The wonders of Canada by rail
The landscape slowly closes in. Flanks of rock hem in the increasingly excitable Fraser River, spectacularly so at the Hell’s Gate gorge, where the train obligingly slows to what the attendants call ‘Kodak speed’. Male passengers congregate on the open platforms at the end of each carriage, indulging their inner rail geek: the ding-ding-dings of the level-crossing bells, the clanks and shrieks of heavy-metal motion, the wind in the hair. Then the scenery lies down again, dustier now, sparsely vegetated with sagebrush.
Sadly, there are no sleeping facilities aboard the Rocky Mountaineer, but a jarring overnight intermission in the well-kept but soulless town of Kamloops, 275 miles down the line, does at least ensure that everyone is refreshed for the scenic splendour that streams in through our glass roof for all of the following day.
Kamloops to Banff: East for 310 miles on the Rocky Mountaineer
From breakfast on, the railway twists ever upwards into the Canadian Rockies, vaulting canyons and boring through snow-tipped mountains. Some of the lofty bridges we clatter across are supported by reassuring iron arcs, but others stand on little more than a lattice of glorified lolly sticks. We are entering a region that even the native First Nations tribes forsook, a ‘land of thunder’ where booming avalanches wreaked lethal devastation. It is impossible not to empathise with the men who blazed this lonely trail: some 600 Chinese navvies alone perished in explosions, avalanches and rockfalls. Even the surveyors who preceded them were regularly despatched by bears, thunderous rivers and scurvy. Yet the honours, as ever, were reserved for the top brass – almost every town and geographical feature in the region is named after a CPR director or one of the railway’s founding fathers (poor Sandford Fleming has had to make do with an eponymous egg dish on the Rocky Mountaineer’s breakfast menu).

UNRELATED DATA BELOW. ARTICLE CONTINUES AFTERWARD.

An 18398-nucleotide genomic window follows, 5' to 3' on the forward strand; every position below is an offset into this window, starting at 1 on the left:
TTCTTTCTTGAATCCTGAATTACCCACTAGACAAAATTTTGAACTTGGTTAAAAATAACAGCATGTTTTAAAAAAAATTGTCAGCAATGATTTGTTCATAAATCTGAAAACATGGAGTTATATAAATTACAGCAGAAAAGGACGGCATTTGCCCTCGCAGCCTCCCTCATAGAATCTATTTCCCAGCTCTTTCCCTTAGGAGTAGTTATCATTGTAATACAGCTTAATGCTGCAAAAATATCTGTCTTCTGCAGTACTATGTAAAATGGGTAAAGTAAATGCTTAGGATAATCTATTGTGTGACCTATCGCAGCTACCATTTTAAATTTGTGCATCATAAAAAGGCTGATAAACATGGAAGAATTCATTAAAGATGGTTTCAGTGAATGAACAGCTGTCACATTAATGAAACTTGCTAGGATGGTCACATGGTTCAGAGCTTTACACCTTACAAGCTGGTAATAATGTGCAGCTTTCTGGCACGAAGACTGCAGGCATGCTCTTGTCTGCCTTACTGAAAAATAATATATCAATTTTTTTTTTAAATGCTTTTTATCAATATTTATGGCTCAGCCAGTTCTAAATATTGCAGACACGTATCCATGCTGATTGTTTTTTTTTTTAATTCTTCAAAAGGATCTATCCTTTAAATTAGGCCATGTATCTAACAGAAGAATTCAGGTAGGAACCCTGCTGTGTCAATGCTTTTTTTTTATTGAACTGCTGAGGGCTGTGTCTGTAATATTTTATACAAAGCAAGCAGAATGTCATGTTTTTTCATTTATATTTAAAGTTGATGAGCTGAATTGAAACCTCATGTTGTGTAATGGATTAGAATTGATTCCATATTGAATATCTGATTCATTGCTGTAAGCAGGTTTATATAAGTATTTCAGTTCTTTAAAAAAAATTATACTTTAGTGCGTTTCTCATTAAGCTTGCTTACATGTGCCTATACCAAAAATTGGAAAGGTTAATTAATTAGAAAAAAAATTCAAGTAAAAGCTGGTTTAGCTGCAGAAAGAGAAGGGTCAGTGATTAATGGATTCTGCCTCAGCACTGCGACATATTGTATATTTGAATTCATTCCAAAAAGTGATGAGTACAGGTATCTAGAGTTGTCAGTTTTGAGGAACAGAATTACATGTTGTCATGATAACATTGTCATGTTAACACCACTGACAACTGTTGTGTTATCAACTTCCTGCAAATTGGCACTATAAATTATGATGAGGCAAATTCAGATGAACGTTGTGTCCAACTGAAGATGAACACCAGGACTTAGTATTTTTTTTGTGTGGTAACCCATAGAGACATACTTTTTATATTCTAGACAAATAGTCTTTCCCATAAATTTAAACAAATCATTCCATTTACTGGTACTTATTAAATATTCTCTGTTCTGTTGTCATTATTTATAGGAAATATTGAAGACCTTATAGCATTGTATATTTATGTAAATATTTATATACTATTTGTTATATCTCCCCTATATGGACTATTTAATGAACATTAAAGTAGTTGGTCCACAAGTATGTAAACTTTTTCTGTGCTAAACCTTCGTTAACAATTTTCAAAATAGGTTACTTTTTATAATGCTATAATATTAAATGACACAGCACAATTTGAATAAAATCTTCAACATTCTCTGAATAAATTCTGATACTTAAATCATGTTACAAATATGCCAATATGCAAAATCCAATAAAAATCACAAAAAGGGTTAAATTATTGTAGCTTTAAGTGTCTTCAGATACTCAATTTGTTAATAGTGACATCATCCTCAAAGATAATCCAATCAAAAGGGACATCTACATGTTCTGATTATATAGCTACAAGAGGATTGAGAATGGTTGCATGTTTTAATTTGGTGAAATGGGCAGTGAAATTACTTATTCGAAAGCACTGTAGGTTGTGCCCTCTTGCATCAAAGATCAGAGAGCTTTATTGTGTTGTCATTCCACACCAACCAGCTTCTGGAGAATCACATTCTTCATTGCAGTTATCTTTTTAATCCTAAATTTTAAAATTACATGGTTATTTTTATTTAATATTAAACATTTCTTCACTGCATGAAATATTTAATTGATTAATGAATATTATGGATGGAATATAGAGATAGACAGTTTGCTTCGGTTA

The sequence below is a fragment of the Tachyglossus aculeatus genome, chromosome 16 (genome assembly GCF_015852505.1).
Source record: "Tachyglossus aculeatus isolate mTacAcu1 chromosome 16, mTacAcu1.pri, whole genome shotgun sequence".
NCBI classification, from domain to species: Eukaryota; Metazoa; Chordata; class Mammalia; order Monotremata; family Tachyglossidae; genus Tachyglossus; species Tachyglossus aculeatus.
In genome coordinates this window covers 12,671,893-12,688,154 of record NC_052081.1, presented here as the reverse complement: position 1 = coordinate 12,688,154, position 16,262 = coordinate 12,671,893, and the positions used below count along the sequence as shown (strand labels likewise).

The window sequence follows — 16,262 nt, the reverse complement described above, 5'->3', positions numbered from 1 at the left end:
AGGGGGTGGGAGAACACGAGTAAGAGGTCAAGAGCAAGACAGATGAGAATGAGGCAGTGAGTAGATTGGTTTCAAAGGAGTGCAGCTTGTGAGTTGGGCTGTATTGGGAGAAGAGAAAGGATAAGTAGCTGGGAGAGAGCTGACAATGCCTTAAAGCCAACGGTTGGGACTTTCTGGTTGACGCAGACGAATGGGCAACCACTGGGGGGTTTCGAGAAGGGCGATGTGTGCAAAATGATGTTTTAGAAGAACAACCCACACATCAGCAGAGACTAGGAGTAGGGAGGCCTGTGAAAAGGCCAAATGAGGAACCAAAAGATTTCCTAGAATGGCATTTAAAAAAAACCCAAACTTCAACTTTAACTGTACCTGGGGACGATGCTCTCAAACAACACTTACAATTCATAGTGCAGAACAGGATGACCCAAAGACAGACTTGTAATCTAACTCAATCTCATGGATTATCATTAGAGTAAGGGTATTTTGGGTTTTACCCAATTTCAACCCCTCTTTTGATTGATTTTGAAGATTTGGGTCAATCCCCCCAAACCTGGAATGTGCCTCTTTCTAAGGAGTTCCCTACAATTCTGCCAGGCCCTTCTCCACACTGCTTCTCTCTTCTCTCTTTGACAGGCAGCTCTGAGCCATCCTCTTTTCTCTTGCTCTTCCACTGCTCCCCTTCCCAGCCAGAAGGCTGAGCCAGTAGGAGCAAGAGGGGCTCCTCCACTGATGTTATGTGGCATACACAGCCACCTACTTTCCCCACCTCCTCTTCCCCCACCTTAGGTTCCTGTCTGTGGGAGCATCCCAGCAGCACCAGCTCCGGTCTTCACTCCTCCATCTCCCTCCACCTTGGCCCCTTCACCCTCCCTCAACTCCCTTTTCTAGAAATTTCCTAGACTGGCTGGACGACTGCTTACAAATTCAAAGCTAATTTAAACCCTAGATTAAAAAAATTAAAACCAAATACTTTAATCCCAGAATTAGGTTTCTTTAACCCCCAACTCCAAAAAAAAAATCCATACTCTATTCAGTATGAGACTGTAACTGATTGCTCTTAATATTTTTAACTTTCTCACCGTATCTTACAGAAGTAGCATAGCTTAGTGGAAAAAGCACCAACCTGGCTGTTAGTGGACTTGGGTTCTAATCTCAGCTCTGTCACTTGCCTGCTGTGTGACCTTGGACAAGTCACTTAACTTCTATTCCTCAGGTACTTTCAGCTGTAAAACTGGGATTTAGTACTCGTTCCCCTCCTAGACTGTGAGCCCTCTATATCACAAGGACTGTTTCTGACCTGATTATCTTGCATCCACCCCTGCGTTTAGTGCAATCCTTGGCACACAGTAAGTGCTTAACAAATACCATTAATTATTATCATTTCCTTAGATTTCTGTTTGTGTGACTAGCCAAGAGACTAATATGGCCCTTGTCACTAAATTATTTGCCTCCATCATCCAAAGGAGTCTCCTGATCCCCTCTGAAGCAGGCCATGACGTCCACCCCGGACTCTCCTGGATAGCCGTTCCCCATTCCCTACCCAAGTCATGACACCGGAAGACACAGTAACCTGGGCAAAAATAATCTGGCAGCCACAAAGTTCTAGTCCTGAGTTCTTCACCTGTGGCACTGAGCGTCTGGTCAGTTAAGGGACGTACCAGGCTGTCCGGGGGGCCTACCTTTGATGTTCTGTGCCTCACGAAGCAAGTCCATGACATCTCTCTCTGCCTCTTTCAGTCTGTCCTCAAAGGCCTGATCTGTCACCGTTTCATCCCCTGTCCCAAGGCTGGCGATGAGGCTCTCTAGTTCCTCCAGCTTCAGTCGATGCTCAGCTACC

No-one fancied lending their name to the navigational embarrassment that delivered the railway to its ceiling of 1,627 metres, the top of Kicking Horse Pass, and the watershed between Pacific and Atlantic. Pushed for time and strapped for cash, the engineers laid eight miles of track straight up Big Hill, at a gradient more than twice the safe maximum. Twenty-two years and several fatal accidents later, this incline was moderated by the Spiral Tunnels, a pair of ingenious corkscrews cut into the mountainside. Craning our necks to see the front of our train nose out of a tunnel as the back of it enters, down below we spot the Trans-Canada Highway, laid on top of the original Big Hill track bed. Opened in 1962, it efficiently killed off the CPR as a viable passenger service.
Everything suddenly seems larger in the broad mountain valley that opens out beyond the summit – the pine trees, the glassy bodies of water and the hefty peaks reflected in them. Even the wildlife is super-sized. Bighorn rams stare down from a high bluff, looking as haughty as any sheep ever will; mighty, presidential-grade bald eagles preen themselves in birch trees; and an osprey flaps away from its shambolic nest stuck atop one of the listing, redundant telegraph poles that line the track. The head of the pass is also the border with Alberta and, just before we cross it – and enter another time zone – British Columbia says farewell in a manner that pays tribute to its enduringly maverick character. A beaming trackside bystander hails us, waving from a lonely pasture, proudly and completely naked.
Since 1990, no regular passenger train has run all the way to Toronto on these historic tracks, and the Rocky Mountaineer only runs a small part of the way across Canada’s vast breadth. Some 530 miles east of Vancouver, we slow past the craggy, Tolkienesque bulk of Castle Mountain and come to rest in Banff. Some passengers will stay on for another 80 miles to the train’s termination point in Calgary but, for most of us, arriving in Banff signals the end of the Rocky Mountaineer line.